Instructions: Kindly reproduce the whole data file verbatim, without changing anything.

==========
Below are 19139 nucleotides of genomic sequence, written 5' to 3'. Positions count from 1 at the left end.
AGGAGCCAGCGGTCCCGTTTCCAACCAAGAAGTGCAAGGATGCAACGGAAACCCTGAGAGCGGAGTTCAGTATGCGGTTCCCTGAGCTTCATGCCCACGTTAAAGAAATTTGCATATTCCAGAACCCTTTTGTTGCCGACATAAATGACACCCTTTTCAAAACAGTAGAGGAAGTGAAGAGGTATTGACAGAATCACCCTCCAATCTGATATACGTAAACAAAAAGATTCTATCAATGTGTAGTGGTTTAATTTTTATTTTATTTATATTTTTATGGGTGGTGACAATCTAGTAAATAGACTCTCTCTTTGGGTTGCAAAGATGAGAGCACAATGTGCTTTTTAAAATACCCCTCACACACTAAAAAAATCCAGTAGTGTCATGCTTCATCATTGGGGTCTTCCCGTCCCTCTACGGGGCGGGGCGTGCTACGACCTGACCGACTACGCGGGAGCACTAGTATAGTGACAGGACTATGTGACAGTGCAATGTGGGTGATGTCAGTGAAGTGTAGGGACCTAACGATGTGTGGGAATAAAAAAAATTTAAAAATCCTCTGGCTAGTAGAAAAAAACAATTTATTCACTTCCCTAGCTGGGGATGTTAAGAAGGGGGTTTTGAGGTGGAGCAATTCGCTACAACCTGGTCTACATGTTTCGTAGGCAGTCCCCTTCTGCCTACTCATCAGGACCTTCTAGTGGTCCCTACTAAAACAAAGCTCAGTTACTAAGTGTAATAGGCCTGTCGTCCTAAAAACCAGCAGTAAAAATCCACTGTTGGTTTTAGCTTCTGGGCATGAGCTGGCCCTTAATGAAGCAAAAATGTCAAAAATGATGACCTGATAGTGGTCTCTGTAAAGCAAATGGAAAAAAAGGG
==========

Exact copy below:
Below are 19139 nucleotides of genomic sequence, written 5' to 3'. Positions count from 1 at the left end.
AGGAGCCAGCGGTCCCGTTTCCAACCAAGAAGTGCAAGGATGCAACGGAAACCCTGAGAGCGGAGTTCAGTATGCGGTTCCCTGAGCTTCATGCCCACGTTAAAGAAATTTGCATATTCCAGAACCCTTTTGTTGCCGACATAAATGACACCCTTTTCAAAACAGTAGAGGAAGTGAAGAGGTATTGACAGAATCACCCTCCAATCTGATATACGTAAACAAAAAGATTCTATCAATGTGTAGTGGTTTAATTTTTATTTTATTTATATTTTTATGGGTGGTGACAATCTAGTAAATAGACTCTCTCTTTGGGTTGCAAAGATGAGAGCACAATGTGCTTTTTAAAATACCCCTCACACACTAAAAAAATCCAGTAGTGTCATGCTTCATCATTGGGGTCTTCCCGTCCCTCTACGGGGCGGGGCGTGCTACGACCTGACCGACTACGCGGGAGCACTAGTATAGTGACAGGACTATGTGACAGTGCAATGTGGGTGATGTCAGTGAAGTGTAGGGACCTAACGATGTGTGGGAATAAAAAAAATTTAAAAATCCTCTGGCTAGTAGAAAAAAACAATTTATTCACTTCCCTAGCTGGGGATGTTAAGAAGGGGGTTTTGAGGTGGAGCAATTCGCTACAACCTGGTCTACATGTTTCGTAGGCAGTCCCCTTCTGCCTACTCATCAGGACCTTCTAGTGGTCCCTACTAAAACAAAGCTCAGTTACTAAGTGTAATAGGCCTGTCGTCCTAAAAACCAGCAGTAAAAATCCACTGTTGGTTTTAGCTTCTGGGCATGAGCTGGCCCTTAATGAAGCAAAAATGTCAAAAATGATGACCTGATAGTGGTCTCTGTAAAGCAAATGGAAAAAAAGGG